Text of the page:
By Jeff Gage
By Rob van Alstyne
By Jeff Gage
By Youa Vang
By Dave King
By Rob van Alstyne
By CP Staff
By Youa Vang
WITH A DASH of overstatement, you might say rappers were in danger of writing themselves out of their own music. Thematic redundancy and a dearth of talent make lyrics increasingly irrelevant to great hip-hop. Besides, DJs like Krush don't make it easy for MCs to keep the music primarily a tapestry for vocalists, as it's often perceived. To wit: DJ Krush doesn't write lyrics, he doesn't rap--hell, he doesn't even understand English. But this renowned Japanese turntable maestro creates richly detailed and expansive tracks that, vocals or not, ooze hip-hop.
Meiso, DJ Krush's third release, is one of two albums (along with Beastie Boys sideman Money Mark's solo debut) that finally introduce the U.S. to the music put out by Mo'Wax, a British label fast becoming the premier launch pad for the progressive, internationalist groove music often called trip-hop. Perhaps to gel with American notions of hip-hop, Meiso features guest appearances by well-known rappers C.L. Smooth, Guru, and the Roots on four of the album's 14 cuts. Though the MCs perform admirably, the raps seem mostly like an afterthought, and even seem to hinder the music's ebb and flow. There's never doubt the star of Meiso is Krush, who imbues his electronic collages with mystical soul. Intricately cut beats shift gently as loops caress the ear and the mellowest of melody lines weave through. There's no telling where the music will take you, and that keeps Krush's groove exciting where others can get monotonous. And that the DJ comes at his craft detached from hip-hop tradition makes the possibilities seem endless. (Roni Sarig)
THE TITLE OF Spider John's latest collection is a typically wry double entendre referring to his avid love of astronomy and his self-deprecating attitude toward his legendary status in folk-blues circles--as a mentor to Bob Dylan, Bonnie Raitt, and dozens of others. A man of many facets (troubadour, sage, joker, hermit, minstrel, everyday Joe), his willingness to let life come to and through him informs the laconic beauty and humor of his music. The 17 songs on StarGeezer are almost evenly divided between those written or adapted by Koerner during the '70s and those copyrighted this year. Yet in terms of style and temperament, it's impossible to distinguish the age of his tunes, or whether he culled them from his brain or the public domain. There are wild yarns like "Jack Of Diamonds" (traditional, adapted 1974) and "Thief River Falls" (original, written with Willie Murphy in 1972). There's the Koerneresque irony of him now recording a tune he wrote in '72 entitled "Taking My Time"; the fatalistic humor of his and Murphy's new song, "Going Down Together"; the winsome, birdlike chirp of "Phoebe" (another new original); and the renewed pleasures of Americana classics like "Casey Jones," "Stewball," and "The Days of Forty-Nine."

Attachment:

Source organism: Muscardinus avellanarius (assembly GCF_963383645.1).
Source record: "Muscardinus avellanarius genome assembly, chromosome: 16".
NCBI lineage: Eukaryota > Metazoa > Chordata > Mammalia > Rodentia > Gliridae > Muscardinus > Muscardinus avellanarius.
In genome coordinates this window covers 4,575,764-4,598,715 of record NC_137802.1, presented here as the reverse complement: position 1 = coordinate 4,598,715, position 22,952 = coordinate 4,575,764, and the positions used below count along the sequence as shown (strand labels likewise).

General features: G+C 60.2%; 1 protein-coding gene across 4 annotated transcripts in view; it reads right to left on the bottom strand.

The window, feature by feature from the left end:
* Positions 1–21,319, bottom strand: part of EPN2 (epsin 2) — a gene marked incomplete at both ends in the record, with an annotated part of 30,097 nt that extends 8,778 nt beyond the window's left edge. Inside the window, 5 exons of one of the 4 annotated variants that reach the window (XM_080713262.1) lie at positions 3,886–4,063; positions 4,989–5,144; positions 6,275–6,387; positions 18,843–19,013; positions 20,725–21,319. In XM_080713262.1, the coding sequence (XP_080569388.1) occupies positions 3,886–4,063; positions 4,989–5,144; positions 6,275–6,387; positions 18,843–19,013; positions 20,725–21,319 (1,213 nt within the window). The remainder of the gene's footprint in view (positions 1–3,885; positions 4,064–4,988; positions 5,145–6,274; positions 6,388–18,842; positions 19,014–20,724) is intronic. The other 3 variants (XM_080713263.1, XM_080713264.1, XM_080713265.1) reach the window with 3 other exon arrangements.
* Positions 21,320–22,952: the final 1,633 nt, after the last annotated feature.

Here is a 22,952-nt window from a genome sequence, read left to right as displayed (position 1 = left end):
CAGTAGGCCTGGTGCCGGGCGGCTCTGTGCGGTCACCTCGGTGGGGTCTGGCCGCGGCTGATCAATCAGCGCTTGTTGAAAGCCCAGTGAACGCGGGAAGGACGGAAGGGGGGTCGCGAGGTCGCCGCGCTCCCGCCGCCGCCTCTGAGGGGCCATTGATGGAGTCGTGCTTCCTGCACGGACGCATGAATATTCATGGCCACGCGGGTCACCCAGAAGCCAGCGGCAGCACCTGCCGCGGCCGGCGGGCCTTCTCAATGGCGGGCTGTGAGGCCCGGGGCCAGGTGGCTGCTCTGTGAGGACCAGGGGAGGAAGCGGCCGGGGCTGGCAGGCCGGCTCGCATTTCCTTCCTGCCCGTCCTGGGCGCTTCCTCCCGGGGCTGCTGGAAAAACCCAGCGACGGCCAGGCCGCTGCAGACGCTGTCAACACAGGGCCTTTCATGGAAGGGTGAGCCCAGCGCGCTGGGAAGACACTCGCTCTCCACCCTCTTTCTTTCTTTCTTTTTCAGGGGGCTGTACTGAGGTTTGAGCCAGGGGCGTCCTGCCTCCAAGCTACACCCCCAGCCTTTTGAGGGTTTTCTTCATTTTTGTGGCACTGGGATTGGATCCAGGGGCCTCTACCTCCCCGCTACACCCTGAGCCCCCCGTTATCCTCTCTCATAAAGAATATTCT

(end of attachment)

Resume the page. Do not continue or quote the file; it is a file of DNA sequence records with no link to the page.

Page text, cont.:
Murphy's influence is palpable as producer, bassist, and co-arranger, giving StarGeezer a puckish verve akin to the duo's treasured '70s collaboration, Running, Jumping Standing Still. But the presence of some crack New Orleans musicians, including ex-Professor Longhair drummer John Vidacovich and pianist/accordionist Amasa Miller, adds a jangly syncopation to the sessions. Inevitably, however, and almost against his will, the focus gravitates to Koerner. His 12-string guitar lines are as intricate, delicate, and clean as a fish skeleton left behind by an alley cat, and his plainspoken, penetrating vocals sound like a mix of Randy Newman and Burl Ives, with yearning, upturned phrases that could be yodels decapitated halfway up the scale. When he assumes the mantle of the populist sage, as on his new original "Some People Say," all the myths seem justified, and the timeless, narrative poetry of his folk-blues tradition shimmers with a vibrancy you won't soon forget. (Britt Robson)
THE RANK STRANGERS' retro-fitted rock & roll is a comfortable, familiar call to a pop past exalted by those who lived it and questioned by those of us who didn't. On Mystery Spot, the Strangers do a fine job of drawing on vintage '60s-'70s rock sounds while whittling away at the issues of the here and now.
The band's 1993 Crackpot debut, Far Cry From Here was a rumbling, rough-hewn jaunt from the garage to the fields, drawing as much on Southern-fried roots as it did the balls-out arena rock of the '70s. Mystery Spot irons out some of the Strangers' previous knottiness while smartly building on their influences. From the groovy T. Rex-influenced backbeat-driving "Bitter Honey" to the spaghetti Western strains that reverberate throughout "Wonder Crown" and "I Know They Are Trying to Kill Me," the Strangers raise their musical reach (there're also small doses of rockabilly and surf throughout the album) without compromising their ability to stand out as individuals. Some may squawk at the overt Kinks riffs (à la "All Day and All of the Night") on "In Search of Loser Rain," but hey--at this point it's better to sound like the Kinks than the Beatles or the Rolling Stones (who don't even sound like the Rolling Stones anymore, anyway). Singer/songwriter Mike Wisti lends the songs multiple dimensions, whether it's his straight delivery of paranoia on "I Know They Are Trying to Kill Me" or his vacillation between broken-heartedness and a stalker's obsessiveness on "Letter to Juliet." "Passersby" and "Weeds" are timeless capsules of the Strangers at their best; the former lopes with an easy R&B street rhythm, the latter with a melancholy moroseness. Mystery Spot is like a stiff shot--there's no avoiding the initial sting or feel-good after-effect. (Vickie Gilmer)